I believe that conservation needs to be diverse for two important reasons.
Diversity and inclusivity are moral imperatives
Firstly, there is a moral imperative to ensure that conservation is inclusive and that the diversity of conservation professionals reflects that of the general population. Unfortunately conservation still isn’t equally accessible to all. Studies have shown that workforce diversity is low in fisheries, forestry, climate sciences, conservation, and science, technology, engineering and maths (STEM) subjects generally. Luckily, acknowledgement of these issues seems to be on the rise, and we can all contribute towards improving the situation.
For example, this article describes practical actions that can be taken to improve the inclusivity of scientific conferences; and this paper identifies barriers to inclusion in marine conservation and calls for the formation of collaborative online communities – just like the WildHub – as these can help to: connect people and organisations, exchange knowledge, experiences and ideas, and provide mentorship.
Photo by Annie Spratt on Unsplash
Conservation requires diversity to protect biodiversity
The second reason I believe conservation needs to be diverse is so that it can be effective. I have come to understand diversity in its broadest sense as a concept that encompasses any form of difference between people or organisations. The complexity and global scale of the challenges we are addressing in conservation demand a diverse combination of skills, experience, knowledge and perspectives. It is simply not possible for a single person or organisation to tackle these big challenges alone. We’ll need to work together across organisations, disciplines, approaches, sectors and jurisdictions.
There are countless examples of diverse collaborations in conservation already, including many that span multiple forms of difference. Conservation scientists in academia are working with politicians, educators and conservation practitioners on the ground. Biological scientists are working with psychologists, economists, artists and systems experts to drive research into exciting new directions and to find practical solutions. Seasoned experts are recruiting people in the earlier stages of their career so they can innovate together. And conservationists are working with activists, corporations, governments and the media to push decisions in sustainable directions.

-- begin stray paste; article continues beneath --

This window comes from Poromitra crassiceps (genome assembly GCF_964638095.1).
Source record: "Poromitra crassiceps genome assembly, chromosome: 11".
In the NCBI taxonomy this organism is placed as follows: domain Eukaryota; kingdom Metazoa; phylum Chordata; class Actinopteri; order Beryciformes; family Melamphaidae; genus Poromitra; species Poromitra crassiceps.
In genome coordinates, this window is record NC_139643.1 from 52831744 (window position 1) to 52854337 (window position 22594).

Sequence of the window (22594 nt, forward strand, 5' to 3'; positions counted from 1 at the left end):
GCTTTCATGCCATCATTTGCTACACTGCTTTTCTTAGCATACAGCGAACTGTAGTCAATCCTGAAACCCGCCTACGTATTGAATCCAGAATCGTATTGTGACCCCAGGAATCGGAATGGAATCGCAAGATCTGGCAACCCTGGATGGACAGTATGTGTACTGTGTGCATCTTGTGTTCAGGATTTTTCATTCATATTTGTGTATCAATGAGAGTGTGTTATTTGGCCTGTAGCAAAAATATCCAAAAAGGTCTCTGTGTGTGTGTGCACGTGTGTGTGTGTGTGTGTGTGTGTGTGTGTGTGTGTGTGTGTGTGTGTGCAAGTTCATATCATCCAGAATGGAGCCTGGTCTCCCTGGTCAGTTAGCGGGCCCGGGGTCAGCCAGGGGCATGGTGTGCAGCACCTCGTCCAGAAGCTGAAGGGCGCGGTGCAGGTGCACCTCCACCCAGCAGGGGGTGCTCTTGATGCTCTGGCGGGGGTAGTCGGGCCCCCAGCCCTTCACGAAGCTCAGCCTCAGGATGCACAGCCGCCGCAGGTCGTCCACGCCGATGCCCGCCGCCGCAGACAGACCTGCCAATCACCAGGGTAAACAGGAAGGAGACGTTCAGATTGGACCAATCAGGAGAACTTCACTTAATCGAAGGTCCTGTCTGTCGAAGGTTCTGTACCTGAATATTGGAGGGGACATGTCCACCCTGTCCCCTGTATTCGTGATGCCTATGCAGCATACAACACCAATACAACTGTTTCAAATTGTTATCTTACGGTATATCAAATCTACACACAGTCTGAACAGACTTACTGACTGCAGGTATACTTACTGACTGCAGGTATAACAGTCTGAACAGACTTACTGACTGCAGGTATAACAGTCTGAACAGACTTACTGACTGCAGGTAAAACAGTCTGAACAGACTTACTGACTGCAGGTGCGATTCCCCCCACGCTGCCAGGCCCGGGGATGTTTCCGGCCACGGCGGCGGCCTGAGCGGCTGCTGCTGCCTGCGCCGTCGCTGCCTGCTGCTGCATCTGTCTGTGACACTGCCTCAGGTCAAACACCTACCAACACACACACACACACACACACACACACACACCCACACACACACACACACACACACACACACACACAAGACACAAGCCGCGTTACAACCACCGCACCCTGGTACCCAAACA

There are less tangible forms of diversity which also impact how we work together. Things like values, personality, philosophical perspectives and national or organisational culture. Being attuned to the ways in which we are already diverse and finding ways to manage these differences can help us to work more effectively together.
Over the past few years I have been conducting action research to find practical ways to enable collaboration in conservation, and diversity has become a key focus. As part of my research I decided to set up a Fika Group within my collaborative research setting at the Cambridge Conservation Initiative to help people make new connections, particularly across organisations. It was an idea that I expanded from one of the organisations that had successfully started a Fika group of their own, and something that I hope to help set up within the WildHub if there is interest from the community.
The idea is really quite simple. It is loosely based on ‘Fika’, the Swedish culture of regularly making the time to have a quality conversation over coffee and cake. On the last Friday of each month I randomly pair members of the group and introduce them via email. It is then up to them to arrange to meet, either in person or virtually, before the next pairing. Members are paired with someone new each month from a different organisation within the collaboration.
It has proved to be a fun and easy way for people to make new connections. The group has been running for a year now and we are up to 95 members from over 10 organisations. It includes people with a wide range of roles, backgrounds and career stages. Simple ideas are sometimes the most powerful. The CCI Fika Group has helped to enable many people to meet for the first time. Despite their differences they have made connections and some have led to further meetings or introductions. It has led to positivity.
But above all else, I’m hopeful that these conversations have helped people to appreciate that we conservationists are a diverse bunch. I am also hopeful that these new connections can help us to work together to improve the diversity and inclusivity of conservation over all. There are many different ways of doing conservation and together we can achieve great things.